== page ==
Noble Corporation's Earnings Show Some Modest Improvements in the Offshore Market

By Tyler

Like all of its peers, offshore rig owner Noble Corporation's (NYSE: NE) current strategy is to just get through this challenging market. We're starting to see signs of life in this industry as some producers are taking tender offers for new offshore exploration and development projects. Those tenders have yet to translate to Noble's bottom line results, though.

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Noble isn't just waiting around for the market to turn. The company has made some deals lately that should help bolster the bottom line now and potentially lead to substantially better results when the market does turn. Here's a quick rundown of Noble's most recent results, what the company has been up to lately, and what that could mean for investors further down the road.

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By the numbers

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Metric Q1 2017 Q4 2016 Q1 2016
Revenue $362.9 million $410.1 million $611.9 million
Operating income $45.8 million ($1,795 million) $175.4 million
Net income ($301.7 million) ($1,302.8 million) $105.4 million
Earnings per share ($1.24) ($5.36) $0.42

Source: Noble Corporation earnings release.

As has been the case with Noble and so many other offshore rig companies in recent quarters, reported numbers aren't necessarily a reflection of the situation on the ground. This latest quarter didn't have any asset writedowns or goodwill impairments like the fourth quarter, but Noble did realize a one-time, non-cash tax expense of $260 million. Without that charge, Noble's net loss per share would have been ($0.17). Not great, but certainly much better than the reported numbers.

Operations wise, it was a mixed bag quarter. The good news is that the company'sjack up fleet is running at almost full capacity with a utilization rate of 93%. The average day ratefor those rigs is down a bit to $123,000 per day, but that is a decent rate for jack ups. Also, Noble lowered operating expenses despite higher total operating days for the entire fleet. Several floating assets rolling off contract offset those gains, though. Noble's utilization rate for semisubmersibles declined from 48% in the fourth quarter to 17%. Also, its drillship utilization rate over the same period decreased from 79% to 69%.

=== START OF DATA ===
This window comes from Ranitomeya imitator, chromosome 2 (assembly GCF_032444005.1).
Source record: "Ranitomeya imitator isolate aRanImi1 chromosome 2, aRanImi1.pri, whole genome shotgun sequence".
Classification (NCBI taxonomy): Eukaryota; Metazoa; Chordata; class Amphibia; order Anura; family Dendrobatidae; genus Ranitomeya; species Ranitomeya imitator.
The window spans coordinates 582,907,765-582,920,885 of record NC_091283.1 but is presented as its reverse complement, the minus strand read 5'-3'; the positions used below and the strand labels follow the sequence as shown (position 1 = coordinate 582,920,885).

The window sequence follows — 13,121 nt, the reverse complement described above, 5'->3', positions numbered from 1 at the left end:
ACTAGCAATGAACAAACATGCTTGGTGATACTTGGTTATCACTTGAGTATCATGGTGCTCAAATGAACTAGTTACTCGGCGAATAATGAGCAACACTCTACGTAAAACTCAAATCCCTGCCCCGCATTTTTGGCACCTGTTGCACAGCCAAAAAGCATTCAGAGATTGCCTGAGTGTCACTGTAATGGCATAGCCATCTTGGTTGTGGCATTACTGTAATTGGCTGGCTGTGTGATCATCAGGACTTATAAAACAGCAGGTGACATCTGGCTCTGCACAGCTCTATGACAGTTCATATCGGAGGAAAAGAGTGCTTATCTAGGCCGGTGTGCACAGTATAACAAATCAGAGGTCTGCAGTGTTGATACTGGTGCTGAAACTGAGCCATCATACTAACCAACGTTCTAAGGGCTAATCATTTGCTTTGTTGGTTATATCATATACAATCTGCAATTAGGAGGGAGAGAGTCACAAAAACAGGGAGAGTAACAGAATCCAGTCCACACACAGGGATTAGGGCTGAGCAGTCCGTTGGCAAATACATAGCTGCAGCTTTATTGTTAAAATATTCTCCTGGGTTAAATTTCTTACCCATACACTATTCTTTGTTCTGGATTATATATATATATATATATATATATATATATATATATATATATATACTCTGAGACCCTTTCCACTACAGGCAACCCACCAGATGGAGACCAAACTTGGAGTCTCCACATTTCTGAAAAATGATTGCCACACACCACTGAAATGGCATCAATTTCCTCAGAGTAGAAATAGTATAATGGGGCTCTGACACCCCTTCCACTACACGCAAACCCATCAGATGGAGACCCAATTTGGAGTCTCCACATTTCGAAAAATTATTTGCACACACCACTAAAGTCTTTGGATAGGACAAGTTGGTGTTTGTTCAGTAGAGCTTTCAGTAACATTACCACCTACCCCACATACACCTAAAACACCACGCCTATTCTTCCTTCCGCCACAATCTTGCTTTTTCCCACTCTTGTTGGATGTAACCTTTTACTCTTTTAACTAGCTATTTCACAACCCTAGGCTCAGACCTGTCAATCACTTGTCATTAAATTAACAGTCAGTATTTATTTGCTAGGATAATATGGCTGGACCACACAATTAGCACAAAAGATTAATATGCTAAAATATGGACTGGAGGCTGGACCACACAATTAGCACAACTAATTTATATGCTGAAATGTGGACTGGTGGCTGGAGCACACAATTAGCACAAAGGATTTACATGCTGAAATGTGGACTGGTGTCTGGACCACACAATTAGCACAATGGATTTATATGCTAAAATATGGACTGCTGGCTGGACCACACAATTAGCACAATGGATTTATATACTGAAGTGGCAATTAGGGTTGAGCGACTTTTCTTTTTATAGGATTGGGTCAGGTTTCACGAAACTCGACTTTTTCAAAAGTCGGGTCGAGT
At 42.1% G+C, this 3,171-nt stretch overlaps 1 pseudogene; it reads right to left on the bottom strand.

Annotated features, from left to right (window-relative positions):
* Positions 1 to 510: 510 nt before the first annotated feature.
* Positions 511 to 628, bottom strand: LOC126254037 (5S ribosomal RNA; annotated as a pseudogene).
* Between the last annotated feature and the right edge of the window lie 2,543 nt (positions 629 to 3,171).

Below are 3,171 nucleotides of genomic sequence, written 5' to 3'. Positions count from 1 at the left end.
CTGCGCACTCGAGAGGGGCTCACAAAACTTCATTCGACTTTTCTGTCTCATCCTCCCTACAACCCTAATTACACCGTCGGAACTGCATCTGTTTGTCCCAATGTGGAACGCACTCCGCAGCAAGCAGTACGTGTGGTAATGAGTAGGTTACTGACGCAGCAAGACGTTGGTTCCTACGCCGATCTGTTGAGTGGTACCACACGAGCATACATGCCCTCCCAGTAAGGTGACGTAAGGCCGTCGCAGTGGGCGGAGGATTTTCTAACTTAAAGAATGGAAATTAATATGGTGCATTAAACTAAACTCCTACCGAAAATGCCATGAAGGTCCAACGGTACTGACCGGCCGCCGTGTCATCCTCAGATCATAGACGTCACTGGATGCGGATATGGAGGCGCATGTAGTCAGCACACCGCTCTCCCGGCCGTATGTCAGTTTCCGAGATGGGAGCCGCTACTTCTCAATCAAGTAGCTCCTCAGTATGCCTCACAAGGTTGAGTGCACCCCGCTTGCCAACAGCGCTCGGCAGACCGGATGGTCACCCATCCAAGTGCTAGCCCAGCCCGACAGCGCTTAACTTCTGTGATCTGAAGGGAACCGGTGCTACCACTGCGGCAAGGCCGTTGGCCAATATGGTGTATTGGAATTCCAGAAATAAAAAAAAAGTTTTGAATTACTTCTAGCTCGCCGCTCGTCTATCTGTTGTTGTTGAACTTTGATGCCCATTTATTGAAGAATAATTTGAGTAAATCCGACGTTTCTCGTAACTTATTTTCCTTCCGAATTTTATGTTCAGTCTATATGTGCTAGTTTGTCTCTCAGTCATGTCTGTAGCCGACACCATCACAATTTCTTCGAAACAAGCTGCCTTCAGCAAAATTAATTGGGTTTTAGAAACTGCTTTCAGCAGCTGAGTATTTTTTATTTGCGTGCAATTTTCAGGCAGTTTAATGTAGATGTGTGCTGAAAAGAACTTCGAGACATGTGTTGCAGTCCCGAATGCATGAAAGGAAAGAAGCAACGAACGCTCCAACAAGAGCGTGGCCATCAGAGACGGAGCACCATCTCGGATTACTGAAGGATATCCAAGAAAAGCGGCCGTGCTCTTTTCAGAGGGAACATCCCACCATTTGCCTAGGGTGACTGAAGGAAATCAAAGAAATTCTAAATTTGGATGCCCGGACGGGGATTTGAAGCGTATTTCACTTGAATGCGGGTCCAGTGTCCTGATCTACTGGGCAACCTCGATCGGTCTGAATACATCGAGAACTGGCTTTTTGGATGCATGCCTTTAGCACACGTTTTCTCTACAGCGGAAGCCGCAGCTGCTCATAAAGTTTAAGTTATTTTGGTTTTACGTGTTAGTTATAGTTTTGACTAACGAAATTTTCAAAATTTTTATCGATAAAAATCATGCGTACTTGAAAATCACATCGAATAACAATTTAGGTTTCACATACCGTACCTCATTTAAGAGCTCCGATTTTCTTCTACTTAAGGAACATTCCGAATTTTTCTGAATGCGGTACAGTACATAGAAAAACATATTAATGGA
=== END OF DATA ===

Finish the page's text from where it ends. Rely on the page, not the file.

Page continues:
Investors shouldn't be too discouraged by the decline in semisubmersible use, though, because those are the oldest assets in Noble's fleet. Of the six semis that arestill part of the fleet, four of them are more than 30 years old and the remaining two are approaching their 20th anniversary. These rigs are likely candidates to send to the scrapyard soon.

Even though earnings were negative, Noble still generated free cash flow in the quarter to the tune of $103 million. Management used that and some cash on the balance sheet to pay down $300 million in secured notes to bring the company's total debt load down to $3.79 billion. At the end of the quarter, net debt stood at $3.25 billion, and Noble's debt-to-capital ratio was a respectable 38%.

It was a pretty quiet quarter overall, but one news item of note was that Noble signed a partnership with General Electric (NYSE: GE) for what they are calling The Digital Rig program. The idea here is to use GE's data analytics and asset performance systems on four of Noble's rigs to gather information on operations and find ways to improve operational uptime and reduce unplanned maintenance. GE estimates it can lower a rig's repair and maintenance costs by 20% with this Digital Rig program.

What management had to say

CEO David Williamsshared some of the things he has seen in recent months that should give some hope to offshore investors that we might be through the worst of this market downturn.

What a Fool believes

Noble is still in survival mode as the market for rigs has yet to pick back up. That's pretty much the case across the entire offshore rig industry today. While Williams' comments on the market do offer some level of encouragement, it is likely going to take a while before we see any drastic changes in Noble's earnings releases.

In the short term, the thing to watch is whether Noble can lower its operational costs significantly using GE's Digital Rig platform. Those cost savings could help Noble get through this last stretch of challenging times. Longer-term, it could make Noble's fleet more attractive because it can market less downtime and better operational efficiency. Noble isn't the only company to partner with GE, though, so perhaps this competitive advantage will diminish over time as others get on board.

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Tyler Crowe owns shares of General Electric. The Motley Fool owns shares of General Electric. The Motley Fool has a disclosure policy.